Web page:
The Psychology of Anger: What Anger Really Means?


The Psychology of Anger: What Anger Really Means?

And how to constructivly use anger to change your life.

Anger is one of the 6 universal emotions. It is one of the core human experiences. Chemically speaking, when you experience anger, the brain releases the stress hormones adrenaline and noradrenaline. This process helps the body control the heart rate and blood pressure and regulates the pancreas, controlling blood sugar levels (Boerma, 2007). 

Generally speaking, anger is being experienced as something negative. It is often interlinked with aggression; at least, that is how it often becomes noticeable to others. But anger can move two ways: introvertedly and extrovertedly. Meaning you can be angry about someone else or mad about yourself. Just like any emotion, anger starts with a chemical reaction towards outside signals. The signal that transforms into anger is the experience that our boundaries are being breached without consent. 

Like any other universal emotion, anger results from the internal mechanism to scan our environment and understand how we should behave. In the case of anger, if understood correctly, you know that you need to clarify your boundaries and protect yourself. At its core, anger is a mechanism that alarms the mind to restore the boundary.

In my experience, many of my clients suppress their anger because they are afraid to be judged or be taken less seriously. Many feel like anger feels like they are not having everything under control, especially their affects. Anger is often perceived as control loss or the inability to keep yourself in check. Especially for women, anger is socially not accepted and leads to loss of social status. On the contrary, men gain power through the expression of anger. Often end up being portrayed as insane, inarticulate, uneducated, or even uncivilized. 

Positive external anger is reserved for white men. Everyone else that shows this emotion is either aggressive or insane. Anger, just like shame, is being used to define the power-statues relationship within society. On top of that, it has been highly culturalized.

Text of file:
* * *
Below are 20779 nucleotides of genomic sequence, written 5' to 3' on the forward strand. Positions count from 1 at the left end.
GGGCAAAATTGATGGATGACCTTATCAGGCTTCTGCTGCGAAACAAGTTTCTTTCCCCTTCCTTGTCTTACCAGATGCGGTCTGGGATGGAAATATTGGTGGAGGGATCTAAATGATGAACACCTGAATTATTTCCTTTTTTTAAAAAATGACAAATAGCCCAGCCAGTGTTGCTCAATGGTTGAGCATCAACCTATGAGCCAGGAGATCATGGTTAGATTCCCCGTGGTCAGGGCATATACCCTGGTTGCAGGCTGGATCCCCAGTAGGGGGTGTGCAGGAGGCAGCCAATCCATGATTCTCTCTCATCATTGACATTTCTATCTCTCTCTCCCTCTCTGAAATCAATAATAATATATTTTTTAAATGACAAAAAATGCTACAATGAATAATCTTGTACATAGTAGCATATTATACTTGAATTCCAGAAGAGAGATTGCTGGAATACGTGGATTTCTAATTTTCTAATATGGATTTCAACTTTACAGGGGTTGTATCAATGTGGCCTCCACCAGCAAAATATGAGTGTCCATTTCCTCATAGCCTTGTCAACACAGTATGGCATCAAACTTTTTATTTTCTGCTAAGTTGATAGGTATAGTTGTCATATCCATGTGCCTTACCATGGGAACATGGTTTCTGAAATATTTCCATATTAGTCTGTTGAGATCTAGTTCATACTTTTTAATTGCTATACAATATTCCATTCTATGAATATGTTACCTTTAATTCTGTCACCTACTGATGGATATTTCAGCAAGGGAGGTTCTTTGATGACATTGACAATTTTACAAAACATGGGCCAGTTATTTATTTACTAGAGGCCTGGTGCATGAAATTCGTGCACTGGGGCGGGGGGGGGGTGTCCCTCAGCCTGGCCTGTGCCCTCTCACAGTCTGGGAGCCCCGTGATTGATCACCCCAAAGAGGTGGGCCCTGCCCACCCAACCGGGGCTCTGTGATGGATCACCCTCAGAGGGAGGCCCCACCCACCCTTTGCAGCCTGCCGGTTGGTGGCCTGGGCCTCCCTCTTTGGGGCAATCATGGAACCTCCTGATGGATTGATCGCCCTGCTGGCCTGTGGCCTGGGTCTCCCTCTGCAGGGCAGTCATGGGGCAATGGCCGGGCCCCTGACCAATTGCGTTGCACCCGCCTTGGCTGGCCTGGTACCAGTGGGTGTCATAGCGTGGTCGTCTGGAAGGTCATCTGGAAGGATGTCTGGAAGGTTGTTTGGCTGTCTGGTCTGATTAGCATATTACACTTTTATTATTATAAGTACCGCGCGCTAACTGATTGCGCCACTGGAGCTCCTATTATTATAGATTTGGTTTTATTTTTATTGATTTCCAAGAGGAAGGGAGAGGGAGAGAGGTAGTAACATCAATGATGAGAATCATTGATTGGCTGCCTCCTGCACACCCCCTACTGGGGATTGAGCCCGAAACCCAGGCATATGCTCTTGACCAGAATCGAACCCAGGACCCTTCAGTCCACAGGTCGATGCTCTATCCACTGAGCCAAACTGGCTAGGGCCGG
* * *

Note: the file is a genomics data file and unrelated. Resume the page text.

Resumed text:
Culturalization of emotions. 

On the contrary to one of the most renowned research studies, understanding and expression of emotions are not universal. It has taken decades to debunk Eckman’s theory of universal emotional expression- but Lisa Barrett showed in her incredible study that each of us uniquely constructs emotions. The environment that we live in and our experiences and culture determines our relationship with emotions.

Nevertheless, anger is a taboo subject for women in most cultures. Thus, it is unseen to express anger as a woman, even though many Western cultures value individual emotion. Further, often create space for personal expression to the extend of overemphasizing the individuum (see for more in the individualization of emotions). 

That determines how often we express emotions and how we express them. This becomes even more profound, as Arlie Hochschild described 1979 in her research on emotional labor. We don’t just feel our emotions, but we feel rules through socially shared norms, which inversely influences how people want to try to feel emotions in given situations. 

Why do women have to suppress anger socially? 

Your emotional understanding starts in the early stages of childhood. Some sociologists might even say that it already begins during prenatal socialization. During these early stages, you learn to associated anger with masculinity and manhood. Research shows that toddlers already associate angry expressions with male faces. 

Boys are often discouraged from expressing softer emotions such as empathy, fear, and sadness. These feminizing weaknesses are the opposite of masculine markers such as anger. On the contrary to men, women are being discouraged from expressing “negative” emotions such as anger or jealousy. These so-called “negative” or “strong” emotions are being seen as unfeminine. In addition to that, women are being discouraged from talking about negative feelings or focus on their own needs.